• Kevin Ding of The Orange County Register: Dwight Howard's labrum isn't really torn the way you might think, and him being out "indefinitely" is not as bad as it seems, either. Howard on Tuesday clarified his injury status and suggested he would be back in a week despite a lot of gloom and doom coming from the Lakers' announcement Monday about the severity of Howard's right shoulder damage. Asked how they'll gauge it in a week whether he can play, Howard said: "It's gauged in a week to see where my pain level is. If there's any pain, hopefully I can play. I'm going to continue to do the rehab and strengthen my shoulder. I have a lot of strength in it now, but like I said, they want to be super cautious nothing bad happens." Asked if he was confident that he'd be back in a week, he said: "I'm not going to put a timetable on it. Just hopefully that in a week or so, I'll have enough strength so that when they test it again, I'll be in pretty good shape."

  • Mike Wells of The Indianapolis Star: Indiana Pacers coach Frank Vogel was still all smiles almost 24 hours after signing his multiyear contract. Vogel, a humble person, acknowledged that he wouldn’t be in this position if not for his assistant coaches. Former Pacers President Larry Bird told Vogel that in order for him to get the permanent head coaching job in the summer of 2011 that he had to hire experienced assistants. Vogel hired Brian Shaw as his associate head coach, Jim Boylen and retained longtime assistant Dan Burke. “They deserve as much credit as I do,” Vogel said. “I run my coaching staff more like a team coaching staff. I utilize my assistants probably more than any coach in the NBA. I have three of the best in the business. Three guys that all have head coaching futures, and when you have that type of support, it’s easy to be successful.”

  • Barry Jackson of The Miami Herald: The Heat can talk over and over, in many different ways, about needing to fix its rebounding problem. But identifying the problem and solving it are two very different things. And solving it remains elusive, especially against teams with above-average size and skill at the power positions. For the second time in a week, the Heat allowed a playoff-caliber team to pummel Miami on the boards in a demoralizing 87-77 loss to the Pacers on Tuesday at Bankers Life Fieldhouse. “It’s got to stop,” coach Erik Spoelstra said after the sixth game this season in which Miami has been outrebounded by at least 15. “At some point we’ll get pushed to the brink.” There were myriad factors that left Miami with just a 7-7 record on the road, compared with 16-3 at home: There was the 55-36 Pacers domination on the boards, including a 22-7 margin on the offensive boards, which resulted in Indiana outscoring the Heat 23-6 on second-chance points. That explains why the Pacers won on a night they shot only 36.3 percent.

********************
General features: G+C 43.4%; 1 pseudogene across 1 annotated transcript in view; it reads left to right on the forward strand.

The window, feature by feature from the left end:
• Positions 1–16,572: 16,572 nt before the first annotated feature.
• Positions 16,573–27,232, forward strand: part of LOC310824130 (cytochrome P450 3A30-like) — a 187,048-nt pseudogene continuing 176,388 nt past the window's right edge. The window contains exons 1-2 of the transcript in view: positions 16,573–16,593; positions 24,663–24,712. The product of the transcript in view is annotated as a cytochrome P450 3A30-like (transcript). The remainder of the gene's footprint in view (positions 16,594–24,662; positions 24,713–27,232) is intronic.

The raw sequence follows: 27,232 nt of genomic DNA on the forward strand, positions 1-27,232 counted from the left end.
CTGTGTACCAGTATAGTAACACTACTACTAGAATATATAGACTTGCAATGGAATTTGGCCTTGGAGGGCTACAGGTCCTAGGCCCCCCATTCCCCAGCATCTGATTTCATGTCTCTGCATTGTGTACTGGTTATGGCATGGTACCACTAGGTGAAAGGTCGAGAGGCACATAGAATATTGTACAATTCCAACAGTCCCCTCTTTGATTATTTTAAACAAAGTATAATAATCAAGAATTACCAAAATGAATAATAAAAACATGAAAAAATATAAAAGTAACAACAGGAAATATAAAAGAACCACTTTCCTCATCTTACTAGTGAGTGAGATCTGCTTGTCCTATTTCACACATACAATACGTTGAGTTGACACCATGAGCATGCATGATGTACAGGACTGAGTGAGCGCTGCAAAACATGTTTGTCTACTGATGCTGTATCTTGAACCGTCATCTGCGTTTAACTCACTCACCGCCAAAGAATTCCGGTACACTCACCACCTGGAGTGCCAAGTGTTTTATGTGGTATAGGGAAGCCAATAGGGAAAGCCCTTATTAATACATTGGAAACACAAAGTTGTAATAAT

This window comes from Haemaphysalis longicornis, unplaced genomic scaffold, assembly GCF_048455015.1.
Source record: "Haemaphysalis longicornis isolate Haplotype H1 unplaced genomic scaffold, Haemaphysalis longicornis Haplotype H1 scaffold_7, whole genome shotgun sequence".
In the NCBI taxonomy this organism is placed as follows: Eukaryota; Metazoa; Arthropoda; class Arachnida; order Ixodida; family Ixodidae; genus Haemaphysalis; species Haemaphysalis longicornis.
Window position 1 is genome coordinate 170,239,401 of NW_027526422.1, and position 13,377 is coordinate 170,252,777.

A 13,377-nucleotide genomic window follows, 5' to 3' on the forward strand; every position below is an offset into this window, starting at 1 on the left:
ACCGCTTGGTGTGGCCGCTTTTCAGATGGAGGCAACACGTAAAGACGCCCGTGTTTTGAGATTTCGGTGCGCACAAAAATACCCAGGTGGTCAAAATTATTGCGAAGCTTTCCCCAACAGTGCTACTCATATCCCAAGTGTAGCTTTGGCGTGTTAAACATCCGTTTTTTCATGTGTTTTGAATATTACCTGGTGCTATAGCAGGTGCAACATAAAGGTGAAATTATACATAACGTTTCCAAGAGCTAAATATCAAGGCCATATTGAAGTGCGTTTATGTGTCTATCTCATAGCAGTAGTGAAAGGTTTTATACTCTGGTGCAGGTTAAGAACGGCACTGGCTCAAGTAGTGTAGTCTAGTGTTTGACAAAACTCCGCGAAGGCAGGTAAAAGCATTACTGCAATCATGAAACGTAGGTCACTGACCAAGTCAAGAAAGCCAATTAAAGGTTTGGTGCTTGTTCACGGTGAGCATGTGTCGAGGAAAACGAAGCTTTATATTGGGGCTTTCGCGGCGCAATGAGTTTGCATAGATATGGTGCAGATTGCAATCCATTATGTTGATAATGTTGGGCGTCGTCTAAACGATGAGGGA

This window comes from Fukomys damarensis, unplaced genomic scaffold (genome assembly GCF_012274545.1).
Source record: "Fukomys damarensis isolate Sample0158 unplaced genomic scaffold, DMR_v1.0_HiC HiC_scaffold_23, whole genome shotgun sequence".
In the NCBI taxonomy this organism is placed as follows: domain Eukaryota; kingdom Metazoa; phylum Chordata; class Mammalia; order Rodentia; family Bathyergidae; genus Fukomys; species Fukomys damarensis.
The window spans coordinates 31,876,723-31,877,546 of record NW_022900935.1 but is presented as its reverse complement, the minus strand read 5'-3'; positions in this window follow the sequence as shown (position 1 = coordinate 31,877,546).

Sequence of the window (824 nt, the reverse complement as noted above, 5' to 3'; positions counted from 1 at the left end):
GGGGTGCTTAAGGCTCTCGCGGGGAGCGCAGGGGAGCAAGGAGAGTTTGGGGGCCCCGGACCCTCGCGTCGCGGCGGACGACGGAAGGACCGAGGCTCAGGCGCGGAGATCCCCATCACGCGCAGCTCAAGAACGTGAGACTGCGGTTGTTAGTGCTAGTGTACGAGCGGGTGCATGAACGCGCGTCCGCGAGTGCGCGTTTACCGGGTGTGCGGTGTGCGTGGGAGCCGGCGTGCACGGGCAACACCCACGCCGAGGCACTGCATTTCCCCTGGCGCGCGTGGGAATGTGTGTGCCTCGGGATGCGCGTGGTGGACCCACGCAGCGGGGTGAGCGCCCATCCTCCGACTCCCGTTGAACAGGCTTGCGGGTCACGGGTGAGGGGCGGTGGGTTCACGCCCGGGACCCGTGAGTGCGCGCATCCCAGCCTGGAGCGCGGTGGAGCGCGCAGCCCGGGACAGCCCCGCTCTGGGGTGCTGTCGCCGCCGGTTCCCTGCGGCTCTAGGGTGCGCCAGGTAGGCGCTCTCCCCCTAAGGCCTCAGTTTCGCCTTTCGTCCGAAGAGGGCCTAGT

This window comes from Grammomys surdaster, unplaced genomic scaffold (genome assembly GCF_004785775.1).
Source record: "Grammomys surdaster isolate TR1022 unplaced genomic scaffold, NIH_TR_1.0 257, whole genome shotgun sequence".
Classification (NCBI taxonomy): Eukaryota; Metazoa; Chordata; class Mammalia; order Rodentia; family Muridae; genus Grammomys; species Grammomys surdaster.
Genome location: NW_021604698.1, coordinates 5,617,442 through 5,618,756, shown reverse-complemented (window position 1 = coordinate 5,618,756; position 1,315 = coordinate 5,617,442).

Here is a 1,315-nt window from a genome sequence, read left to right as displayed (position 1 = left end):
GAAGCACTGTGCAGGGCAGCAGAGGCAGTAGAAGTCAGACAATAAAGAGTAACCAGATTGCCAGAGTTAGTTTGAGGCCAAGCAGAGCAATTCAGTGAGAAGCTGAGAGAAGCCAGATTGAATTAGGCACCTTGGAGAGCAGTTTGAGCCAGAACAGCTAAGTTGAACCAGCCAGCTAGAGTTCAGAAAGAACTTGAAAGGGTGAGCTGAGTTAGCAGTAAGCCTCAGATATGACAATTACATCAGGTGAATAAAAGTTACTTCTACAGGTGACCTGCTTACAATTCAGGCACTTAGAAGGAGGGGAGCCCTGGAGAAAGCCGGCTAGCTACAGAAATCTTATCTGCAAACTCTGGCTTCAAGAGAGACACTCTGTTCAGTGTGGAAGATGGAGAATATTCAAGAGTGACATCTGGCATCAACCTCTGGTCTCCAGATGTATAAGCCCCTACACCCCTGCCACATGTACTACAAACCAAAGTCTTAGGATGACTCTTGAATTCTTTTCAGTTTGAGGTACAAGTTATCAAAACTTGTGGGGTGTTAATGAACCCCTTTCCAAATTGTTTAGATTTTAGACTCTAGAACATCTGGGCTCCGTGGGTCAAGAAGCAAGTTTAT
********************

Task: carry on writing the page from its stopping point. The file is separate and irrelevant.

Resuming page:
• Ray Richardson of the Pioneer Press: When Timberwolves assistant Terry Porter took his head coaching assignment Tuesday night, Jan. 8, it reminded Atlanta Hawks coach Larry Drew that he interviewed Porter for an assistant's job on his staff when Drew was hired by Atlanta before the 2010-11 season. Porter was the Wolves' acting head coach Tuesday night while Rick Adelman was away from the team for personal reasons. Drew said the call to Porter, a head coach with Milwaukee and Phoenix, was one of the first he made to set up interviews. The two worked together as assistants with Detroit. "Terry's experience is one of the reasons I brought him in," Drew said before the Wolves' game against Atlanta. "He's been around this thing a long time. He's a guy who's well respected." Drew passed on Porter in favor of Lester Conner, leaving Porter available to join Adelman when Adelman was hired by the Wolves before the 2011-12 season. "It wasn't anything that Terry didn't do," Drew said of his decision. "You choose a guy who you feel works best for you."